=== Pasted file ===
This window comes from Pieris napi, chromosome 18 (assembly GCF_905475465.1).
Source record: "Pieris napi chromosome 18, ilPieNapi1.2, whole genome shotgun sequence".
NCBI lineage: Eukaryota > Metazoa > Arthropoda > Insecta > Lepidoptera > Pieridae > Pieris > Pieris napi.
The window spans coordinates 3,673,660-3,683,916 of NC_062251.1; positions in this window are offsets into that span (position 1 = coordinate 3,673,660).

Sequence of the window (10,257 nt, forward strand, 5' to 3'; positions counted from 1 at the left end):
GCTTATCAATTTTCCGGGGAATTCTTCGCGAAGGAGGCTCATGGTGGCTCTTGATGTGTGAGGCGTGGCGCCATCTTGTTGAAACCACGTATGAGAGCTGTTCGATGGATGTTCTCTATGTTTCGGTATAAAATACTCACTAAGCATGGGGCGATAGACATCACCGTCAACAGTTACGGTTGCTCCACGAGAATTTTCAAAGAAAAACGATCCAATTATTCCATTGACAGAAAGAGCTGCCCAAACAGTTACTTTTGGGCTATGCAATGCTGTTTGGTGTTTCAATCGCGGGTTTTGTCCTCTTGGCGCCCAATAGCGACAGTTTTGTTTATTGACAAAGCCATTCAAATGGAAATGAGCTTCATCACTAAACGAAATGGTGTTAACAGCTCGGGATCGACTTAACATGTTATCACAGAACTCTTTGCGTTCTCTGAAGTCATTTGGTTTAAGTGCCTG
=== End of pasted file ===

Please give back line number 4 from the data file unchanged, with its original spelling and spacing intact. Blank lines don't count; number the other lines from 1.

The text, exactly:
The window spans coordinates 3,673,660-3,683,916 of NC_062251.1; positions in this window are offsets into that span (position 1 = coordinate 3,673,660).